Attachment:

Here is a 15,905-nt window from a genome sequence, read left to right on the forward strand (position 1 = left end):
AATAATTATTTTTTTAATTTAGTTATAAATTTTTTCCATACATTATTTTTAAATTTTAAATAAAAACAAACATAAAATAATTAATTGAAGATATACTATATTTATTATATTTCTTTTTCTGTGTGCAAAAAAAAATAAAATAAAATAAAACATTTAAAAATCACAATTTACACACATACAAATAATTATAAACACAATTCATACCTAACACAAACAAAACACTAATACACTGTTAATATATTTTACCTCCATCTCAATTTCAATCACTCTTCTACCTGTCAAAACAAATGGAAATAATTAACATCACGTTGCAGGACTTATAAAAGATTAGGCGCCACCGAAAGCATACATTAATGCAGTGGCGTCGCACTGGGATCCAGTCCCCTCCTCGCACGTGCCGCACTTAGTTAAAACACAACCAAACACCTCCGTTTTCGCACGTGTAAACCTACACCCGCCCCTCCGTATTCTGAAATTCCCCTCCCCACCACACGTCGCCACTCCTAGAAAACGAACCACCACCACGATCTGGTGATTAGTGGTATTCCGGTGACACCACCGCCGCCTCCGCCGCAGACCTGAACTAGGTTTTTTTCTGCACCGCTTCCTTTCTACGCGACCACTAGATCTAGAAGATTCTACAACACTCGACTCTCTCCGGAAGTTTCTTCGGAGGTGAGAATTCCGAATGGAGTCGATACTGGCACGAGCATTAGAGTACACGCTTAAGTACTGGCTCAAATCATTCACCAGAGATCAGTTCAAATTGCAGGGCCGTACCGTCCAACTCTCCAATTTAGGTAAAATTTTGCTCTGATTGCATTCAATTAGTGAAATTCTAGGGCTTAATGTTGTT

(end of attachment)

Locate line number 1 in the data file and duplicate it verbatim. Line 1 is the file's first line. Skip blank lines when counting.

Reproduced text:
Here is a 15,905-nt window from a genome sequence, read left to right on the forward strand (position 1 = left end):